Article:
My dad, as far as I know, has never chosen a gift for me or my sister. He may have given input if asked, but he is not a gift giver. He has written me poems and beautiful, heartfelt letters on a yellow legal pad, but gift giving for him is a last-minute trip to the drug store on Christmas Eve.

Back in the day, Mom drew the line at choosing gifts for her in-laws, so that’s why he had to make the two-block trek to pick up a set of perfume, lotion, and powder for his mom and possibly a box of chocolates for his dad. I remember that feeling of déjà vu when he’d bring home the same boxed set of perfume for Mom’s wrapping service, wondering if Grandma went through a whole set of the same perfume every year. I don’t recall her having had a particular smell, but it’s possible.

At Christmastime, anything is possible.

To be continued. Jump to Part 2.

cutlass supreme

Miss Your Face

My family and I have been spared from pestilence so far, thank God. Still, I have this complaint: I am smile-starved. Before this season of masks, I never realized how much I communicate with smiles or how nourishing it is to get a smile.

Last night at Schnucks, I was struck by the cashier’s deliberate eye crinkling. I crinkled my eyes back at her. To me, eye crinkling takes more intentional effort than smiling, and I did my best to match her intensity. They don’t call them “the friendliest stores in town” for nothing. It was great, but it wasn’t the same as smiling.

I miss smiles the most at school. There’s nothing like the smile of a second grader with a couple of teeth missing. Well, unless you count the smile of a teeny-tiny kindergartner. However, the smile of a seventh grader is exceedingly rare and therefore precious. And, if memory serves, a teacher’s smile isn’t too shabby either. Reader, I am starving for smiles – genuine, IRL smiles!

Before school started, I ordered a transparent mask in anticipation of doing some smiling. When it arrived weeks later (after taking the slow train from China), I was let down by its poor design. The transparent window stuck to my lips and steamed up with every breath. It was gross. It was the opposite of smiling.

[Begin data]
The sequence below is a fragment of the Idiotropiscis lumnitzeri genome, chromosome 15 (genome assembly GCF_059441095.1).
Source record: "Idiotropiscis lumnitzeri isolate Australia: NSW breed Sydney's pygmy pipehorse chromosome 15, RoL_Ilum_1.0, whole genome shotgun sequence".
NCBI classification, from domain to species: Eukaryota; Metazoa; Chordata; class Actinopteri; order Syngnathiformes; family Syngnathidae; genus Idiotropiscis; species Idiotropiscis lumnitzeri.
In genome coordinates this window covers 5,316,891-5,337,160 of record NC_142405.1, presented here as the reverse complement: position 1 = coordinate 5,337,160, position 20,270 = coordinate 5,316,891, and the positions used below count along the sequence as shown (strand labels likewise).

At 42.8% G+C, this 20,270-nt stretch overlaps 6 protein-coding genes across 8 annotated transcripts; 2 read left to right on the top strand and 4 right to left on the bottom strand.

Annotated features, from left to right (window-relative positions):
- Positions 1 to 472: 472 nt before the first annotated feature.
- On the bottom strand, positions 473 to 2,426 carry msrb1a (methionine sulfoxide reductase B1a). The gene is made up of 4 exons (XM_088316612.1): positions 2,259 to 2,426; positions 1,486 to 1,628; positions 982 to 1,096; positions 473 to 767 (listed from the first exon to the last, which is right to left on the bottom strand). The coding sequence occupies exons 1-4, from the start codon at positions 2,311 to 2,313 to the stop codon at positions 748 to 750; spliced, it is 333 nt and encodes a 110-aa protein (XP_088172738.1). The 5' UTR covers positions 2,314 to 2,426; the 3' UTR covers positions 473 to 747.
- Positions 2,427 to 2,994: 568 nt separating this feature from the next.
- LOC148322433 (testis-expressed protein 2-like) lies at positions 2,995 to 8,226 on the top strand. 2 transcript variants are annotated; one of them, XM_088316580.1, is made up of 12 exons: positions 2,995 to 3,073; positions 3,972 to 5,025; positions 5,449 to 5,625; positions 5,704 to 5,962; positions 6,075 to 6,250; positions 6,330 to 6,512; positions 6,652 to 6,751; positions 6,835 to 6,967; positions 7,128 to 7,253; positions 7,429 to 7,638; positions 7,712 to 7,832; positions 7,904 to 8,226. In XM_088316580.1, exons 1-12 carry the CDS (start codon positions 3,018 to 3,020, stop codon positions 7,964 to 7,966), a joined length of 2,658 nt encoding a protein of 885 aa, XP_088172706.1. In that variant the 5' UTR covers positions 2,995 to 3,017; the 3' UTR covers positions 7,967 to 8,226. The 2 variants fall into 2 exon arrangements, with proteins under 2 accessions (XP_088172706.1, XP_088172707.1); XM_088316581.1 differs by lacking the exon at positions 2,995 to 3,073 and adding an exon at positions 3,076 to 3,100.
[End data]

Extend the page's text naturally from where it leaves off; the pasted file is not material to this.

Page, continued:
Smiling is my favorite, but I’m a big fan of faces overall. I love a good face. I love a so-called bad face. I love a sharp nose, a broad nose, a big, honking, dramatic nose. I love to find beauty in every face. I am starved for faces.     

I heard a podcast recently in which the host interviewed a famous rabbi who talked about the value of looking for yourself in the face of others. He illustrated this idea with the story of the Pharaoh’s daughter finding Baby Moses in the bulrushes.

When Moses was born, his mother was struck by the beauty of his tiny face and did her best to keep him safe for three months. But when the Pharaoh’s daughter found Moses at the river’s edge, his face was red and streaming with tears, and her heart went out to him.

This is the great challenge: to find beauty not just in those of our own tribe who think and act and look like us. The challenge is for our hearts to go out to others, especially those whose faces don’t match our own. I just love it when someone interprets a story in a way I’d never considered. Also, it reminded me of how much I miss people’s faces.